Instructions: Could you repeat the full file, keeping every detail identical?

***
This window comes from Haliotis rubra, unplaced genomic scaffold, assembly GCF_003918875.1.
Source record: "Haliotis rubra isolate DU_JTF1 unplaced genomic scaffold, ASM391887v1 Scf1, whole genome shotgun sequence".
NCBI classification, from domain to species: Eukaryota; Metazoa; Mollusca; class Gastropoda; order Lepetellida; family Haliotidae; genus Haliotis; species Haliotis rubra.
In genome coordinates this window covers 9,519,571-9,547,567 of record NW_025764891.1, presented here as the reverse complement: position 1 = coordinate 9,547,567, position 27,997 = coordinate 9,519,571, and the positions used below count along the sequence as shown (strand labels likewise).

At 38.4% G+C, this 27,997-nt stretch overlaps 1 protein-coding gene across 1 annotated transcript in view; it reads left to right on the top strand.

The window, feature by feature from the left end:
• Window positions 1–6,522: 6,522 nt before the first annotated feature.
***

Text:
This window comes from Haliotis rubra, unplaced genomic scaffold, assembly GCF_003918875.1.
Source record: "Haliotis rubra isolate DU_JTF1 unplaced genomic scaffold, ASM391887v1 Scf1, whole genome shotgun sequence".
NCBI classification, from domain to species: Eukaryota; Metazoa; Mollusca; class Gastropoda; order Lepetellida; family Haliotidae; genus Haliotis; species Haliotis rubra.
In genome coordinates this window covers 9,519,571-9,547,567 of record NW_025764891.1, presented here as the reverse complement: position 1 = coordinate 9,547,567, position 27,997 = coordinate 9,519,571, and the positions used below count along the sequence as shown (strand labels likewise).

At 38.4% G+C, this 27,997-nt stretch overlaps 1 protein-coding gene across 1 annotated transcript in view; it reads left to right on the top strand.

The window, feature by feature from the left end:
• Window positions 1–6,522: 6,522 nt before the first annotated feature.